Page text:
'Parks and Recreation' star Nick Offerman shares his love of 'Slacker' and Texas
Nick Offerman sits at a small table inside the Italian restaurant Sagra sipping coffee and marveling at the dialogue he just volleyed back and forth with friend Kevin Corrigan.
"We're curious how much of it is improvised because there's no way it's written," said Offerman, best known as the dry, subtly sensitive and devastatingly funny Ron Swanson on NBC's comedy "Parks and Recreation." "Because some of the logic doesn't quite follow grammatically, which makes it really challenging to memorize but then kind of a real pleasure to perform because it's like a jazz riff that you feel you never quite nailed. So I could do it all day."
He needn't worry about committing to a full day's work. Offerman and Corrigan were on hand to perform one scene for "Slacker 2011," the group-project remake of Richard Linklater's breakout film that makes its world premiere at the Paramount Theatre on Wednesday. Sagra stands in for Café Les Amis in the remade scene in which Offerman and Corrigan discuss cartoons as allegory for sociopolitical constructs.
The two actors spent part of the summer filming Austinite Bob Byington's upcoming feature "Somebody Up There Likes Me." Their shooting schedule for that movie coincided with the "Slacker 2011" scene, which Byington also shot, allowing Offerman to take part in remaking the movie he describes as a seminal influence.
"I was in college at The University of Illinois at Urbana-Champaign," Offerman said. "I was fresh off the farm, and so 'Slacker' and Douglas Coupland's book ('Generation X: Tales for an Accelerated Culture') and 'Twin Peaks,' they all sort of formed our artistic identity. Personally, having experienced 'Slacker' as a young man who, I didn't even know you could get to Texas from where I was at the time, I'm very honored to be a part of it. Linklater's body of work in general - it's something of a hero's work to me. And so to get to slightly rub elbows in this way, I'm thrilled about it."
Though Texas might have seemed like an utterly foreign place to a college-age Offerman, the actor would eventually be drawn repeatedly to the state thanks to his relationship with Byington, whom he met while working on Scott King's 1999 film "Treasure Island." "Somebody Up There Likes Me" will mark the third Byington film in which Offerman has appeared, and the actor says his repeated visits to Austin and his work with Byington remind him of his time in Chicago, where he spent much of the '90s performing with the Defiant Theatre.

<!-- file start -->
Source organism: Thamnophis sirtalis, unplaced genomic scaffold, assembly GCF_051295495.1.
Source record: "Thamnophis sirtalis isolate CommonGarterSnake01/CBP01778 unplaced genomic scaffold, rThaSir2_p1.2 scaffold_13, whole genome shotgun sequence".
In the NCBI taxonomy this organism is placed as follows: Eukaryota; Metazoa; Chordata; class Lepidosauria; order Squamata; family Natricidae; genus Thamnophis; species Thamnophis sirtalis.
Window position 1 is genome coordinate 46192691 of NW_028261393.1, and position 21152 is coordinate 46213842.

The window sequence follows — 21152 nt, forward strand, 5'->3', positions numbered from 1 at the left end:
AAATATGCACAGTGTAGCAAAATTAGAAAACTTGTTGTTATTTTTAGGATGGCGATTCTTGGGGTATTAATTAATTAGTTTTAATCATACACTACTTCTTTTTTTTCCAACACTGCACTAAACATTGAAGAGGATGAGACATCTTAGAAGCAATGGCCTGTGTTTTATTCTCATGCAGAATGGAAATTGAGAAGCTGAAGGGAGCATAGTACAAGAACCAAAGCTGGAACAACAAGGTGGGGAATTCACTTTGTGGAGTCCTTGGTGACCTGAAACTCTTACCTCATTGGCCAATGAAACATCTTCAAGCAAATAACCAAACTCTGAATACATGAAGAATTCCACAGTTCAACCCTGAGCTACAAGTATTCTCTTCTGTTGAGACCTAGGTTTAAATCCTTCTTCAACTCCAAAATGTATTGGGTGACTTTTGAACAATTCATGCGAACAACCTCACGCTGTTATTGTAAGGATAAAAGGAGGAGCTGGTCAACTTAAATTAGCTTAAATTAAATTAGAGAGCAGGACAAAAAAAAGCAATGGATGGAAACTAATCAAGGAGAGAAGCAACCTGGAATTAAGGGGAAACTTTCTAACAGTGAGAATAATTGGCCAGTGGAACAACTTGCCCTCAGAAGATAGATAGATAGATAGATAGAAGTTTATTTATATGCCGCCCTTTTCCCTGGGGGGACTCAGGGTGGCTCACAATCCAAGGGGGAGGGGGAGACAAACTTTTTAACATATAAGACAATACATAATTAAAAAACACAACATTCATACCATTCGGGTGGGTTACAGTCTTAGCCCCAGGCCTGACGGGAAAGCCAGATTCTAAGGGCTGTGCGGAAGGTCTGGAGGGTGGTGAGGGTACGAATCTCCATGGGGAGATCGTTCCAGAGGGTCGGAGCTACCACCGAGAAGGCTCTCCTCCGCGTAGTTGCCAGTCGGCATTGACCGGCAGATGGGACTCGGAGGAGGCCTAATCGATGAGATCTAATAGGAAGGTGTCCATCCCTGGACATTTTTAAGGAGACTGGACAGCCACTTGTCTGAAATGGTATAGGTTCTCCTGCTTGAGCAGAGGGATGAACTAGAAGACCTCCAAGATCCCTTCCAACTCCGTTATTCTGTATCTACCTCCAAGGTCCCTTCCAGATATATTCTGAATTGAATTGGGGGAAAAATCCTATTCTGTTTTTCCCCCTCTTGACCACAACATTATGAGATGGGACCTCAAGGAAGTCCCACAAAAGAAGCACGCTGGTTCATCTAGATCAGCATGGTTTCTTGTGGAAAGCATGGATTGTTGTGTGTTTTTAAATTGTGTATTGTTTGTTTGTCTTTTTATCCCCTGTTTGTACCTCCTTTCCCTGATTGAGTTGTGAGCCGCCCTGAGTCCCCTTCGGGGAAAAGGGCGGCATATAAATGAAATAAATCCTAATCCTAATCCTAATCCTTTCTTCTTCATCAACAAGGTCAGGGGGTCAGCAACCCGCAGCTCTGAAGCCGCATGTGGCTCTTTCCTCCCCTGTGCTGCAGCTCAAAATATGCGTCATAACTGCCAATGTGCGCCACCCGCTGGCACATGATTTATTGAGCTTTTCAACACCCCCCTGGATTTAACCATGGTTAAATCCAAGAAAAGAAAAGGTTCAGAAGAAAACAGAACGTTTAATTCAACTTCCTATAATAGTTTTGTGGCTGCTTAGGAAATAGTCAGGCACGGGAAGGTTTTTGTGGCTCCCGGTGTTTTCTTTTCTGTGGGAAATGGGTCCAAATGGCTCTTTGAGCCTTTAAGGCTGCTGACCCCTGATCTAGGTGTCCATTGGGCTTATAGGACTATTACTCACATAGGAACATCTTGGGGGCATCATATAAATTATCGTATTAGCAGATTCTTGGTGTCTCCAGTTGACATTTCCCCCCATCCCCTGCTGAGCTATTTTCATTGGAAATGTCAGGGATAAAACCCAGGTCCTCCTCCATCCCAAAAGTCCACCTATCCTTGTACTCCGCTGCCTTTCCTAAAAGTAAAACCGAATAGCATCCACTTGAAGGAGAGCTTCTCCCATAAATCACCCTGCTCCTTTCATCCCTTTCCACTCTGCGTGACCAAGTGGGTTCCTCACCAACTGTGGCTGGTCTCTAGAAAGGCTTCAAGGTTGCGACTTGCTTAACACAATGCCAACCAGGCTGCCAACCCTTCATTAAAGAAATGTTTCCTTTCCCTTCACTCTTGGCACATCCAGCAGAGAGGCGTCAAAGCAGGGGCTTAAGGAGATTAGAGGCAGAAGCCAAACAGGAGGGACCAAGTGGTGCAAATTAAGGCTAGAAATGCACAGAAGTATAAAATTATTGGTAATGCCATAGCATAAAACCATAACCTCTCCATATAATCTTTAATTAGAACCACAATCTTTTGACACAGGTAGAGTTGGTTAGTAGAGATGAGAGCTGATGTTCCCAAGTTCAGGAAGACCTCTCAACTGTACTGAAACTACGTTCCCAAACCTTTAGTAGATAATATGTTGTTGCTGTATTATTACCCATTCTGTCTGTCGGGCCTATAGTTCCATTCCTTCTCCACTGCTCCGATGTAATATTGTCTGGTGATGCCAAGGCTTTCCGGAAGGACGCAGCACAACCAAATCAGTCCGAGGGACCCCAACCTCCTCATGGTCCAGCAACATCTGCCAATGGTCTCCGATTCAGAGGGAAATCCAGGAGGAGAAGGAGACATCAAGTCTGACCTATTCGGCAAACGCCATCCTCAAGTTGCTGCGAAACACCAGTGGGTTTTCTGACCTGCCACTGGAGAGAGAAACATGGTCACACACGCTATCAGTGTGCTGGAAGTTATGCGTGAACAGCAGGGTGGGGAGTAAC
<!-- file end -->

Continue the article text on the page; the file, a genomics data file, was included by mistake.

"I would compare (Chicago and Austin) very closely," Offerman said. "I would say the reason Chicago's community — which is what I know most intimately — is so much better than Los Angeles and even New York is that there's no Hollywood or Broadway. So there's no ulterior motive. Nobody in Chicago is doing a play because their girlfriend got a boob job and they're trying to get her a new agent and get her on 'Baywatch.' You're doing a play (in Chicago) because you love the material and you want to communicate this artistic message to an audience. What that translates to simply is everyone is working for cheap in Austin and Chicago by-in-large so that makes for a wonderful collaboration."
When Offerman speaks warmly about his work in independent film and the pleasure it gives him, it's obvious that he is not exhibiting false modesty. After 18 years plugging away in film and TV roles, the actor who guest stars in the remake of Linklater's cult hit has become something of a cult phenomenon himself.
His portrayal of Ron Swanson has made Offerman one of TV's most compelling comedic actors. It seems inevitable that Offerman will eventually be nominated for an Emmy for his this role and there is little doubt that he could have spent his summer cashing bigger paychecks for less interesting work.
The opportunity to work with Byington on both films and return to the state that is starting to feel like something of a home-away-from-home for Offerman proved a natural fit for the actor.
"I keep coming back (to Austin to work with Byington) because it's a wonderful collaboration and it feels like the theater company I had in Chicago," Offerman said. "I could really see Austin being a place I could call home, if my wife (actress Megan Mullally) could stand the heat, which I don't think she can. I love Austin. I love canoeing here. It's got everything I need. It's got ribs. It's got film and theater and music and food."